In his blog entry, DeAngelo shows examples of what the Dunham Tavern project is attempting to accomplish. But in his examples, he shows why the project is ultimately faulty.

The example of Philadelphia's Rittenhouse Square made me giggle. Cleveland's Midtown is NOT Philadelphia's Rittenhouse Square. Now, we are not haters, we are realistic. In DeAngelo's article he states, the Rittenhouse Square location has been desirable since the 1800s. This is simply not true of MidTown.

Trying to use urban gardening and demolition of buildings as a solution to disinvestment has short-lived benefits and long-term devastating effects. Simply look at MidTown and the Hough neighborhood to find examples of why demolition spurs further demolition. Some of the late Councilwoman Fannie Lewis' mcmansion solutions sit abandoned and boarded next to vacant lot after vacant lot with random old buildings isolated in a sea of vacant lots.

So, the building has since been cleared, the vacant lot remains. The Dunham Tavern now stands alone in an artificially created historic environment.

Cleveland, what are you? Where you not an industrial giant? Do you not want to rebuild with new industry?
If so, then stop demolishing the buildings that will be home to this revolution.

The embodied energy of the 6611 Euclid Avenue building was equivalent of 607304 gallons of gas.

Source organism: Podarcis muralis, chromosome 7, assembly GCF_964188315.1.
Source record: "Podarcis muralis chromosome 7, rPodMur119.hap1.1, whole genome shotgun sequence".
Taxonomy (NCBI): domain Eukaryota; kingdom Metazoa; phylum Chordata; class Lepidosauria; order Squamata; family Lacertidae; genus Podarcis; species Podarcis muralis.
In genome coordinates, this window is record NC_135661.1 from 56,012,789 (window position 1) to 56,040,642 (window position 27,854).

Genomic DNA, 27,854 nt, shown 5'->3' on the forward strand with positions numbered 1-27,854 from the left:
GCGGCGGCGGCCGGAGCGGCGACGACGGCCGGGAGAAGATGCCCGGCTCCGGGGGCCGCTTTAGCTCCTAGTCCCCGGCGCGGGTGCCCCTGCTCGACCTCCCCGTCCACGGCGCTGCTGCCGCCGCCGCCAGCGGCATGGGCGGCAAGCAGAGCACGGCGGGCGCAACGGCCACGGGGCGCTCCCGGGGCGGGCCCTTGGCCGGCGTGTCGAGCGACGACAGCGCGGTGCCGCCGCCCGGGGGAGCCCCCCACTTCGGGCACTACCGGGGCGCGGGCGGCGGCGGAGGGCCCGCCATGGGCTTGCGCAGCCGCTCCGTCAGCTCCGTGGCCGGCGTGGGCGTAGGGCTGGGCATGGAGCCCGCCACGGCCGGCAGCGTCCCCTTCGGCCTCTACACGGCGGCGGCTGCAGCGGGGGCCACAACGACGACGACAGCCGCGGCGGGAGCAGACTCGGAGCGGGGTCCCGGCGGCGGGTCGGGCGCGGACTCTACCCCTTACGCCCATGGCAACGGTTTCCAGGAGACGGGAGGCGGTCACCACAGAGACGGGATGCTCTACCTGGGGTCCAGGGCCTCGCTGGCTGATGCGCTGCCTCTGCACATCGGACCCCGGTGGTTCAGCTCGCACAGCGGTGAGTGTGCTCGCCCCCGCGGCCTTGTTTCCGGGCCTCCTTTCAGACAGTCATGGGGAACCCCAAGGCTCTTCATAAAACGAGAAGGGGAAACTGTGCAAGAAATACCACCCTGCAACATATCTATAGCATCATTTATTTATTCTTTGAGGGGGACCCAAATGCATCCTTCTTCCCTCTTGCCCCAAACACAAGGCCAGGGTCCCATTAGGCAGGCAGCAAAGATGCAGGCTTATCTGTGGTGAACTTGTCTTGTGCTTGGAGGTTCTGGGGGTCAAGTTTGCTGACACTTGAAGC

While the demolition alone cost 864000000 worth of gallons of gas.

For a firsthand look at the demolition and celebration, see:
 http://www.newsnet5.com/dpp/news/local_news/cleveland_metro/euclid-avenue-building-in-cleveland-demolished-for-expansion-of-historic-dunham-tavern-museum

Tuesday, August 28, 2012

The Business of Heritage.

In June 2012, I participated in the National Trust for Historic Preservation's Preservation Leadership Training held in Beaufort, SC. Part of the experience included me growing up, growing aware and believing in myself as a preservation leader.

I received mixed responses when I told people about applying for the training. As with most of my experiences, I was told, "who do you think you are to be applying for such a 'high level' training, you are just beginning your career," to, "I wouldn't have thought you would apply for something like that, because you aren't really an affiliate of the Trust," to, "I am surprised that you would want to pay money for that," and my most favorite, "you're not a preservationist." Well, I was accepted by the Trust, I was able to pay my way, and the training has been complete for over a month now. I even have the paper certificate to prove my successful completion, but what did I really gain?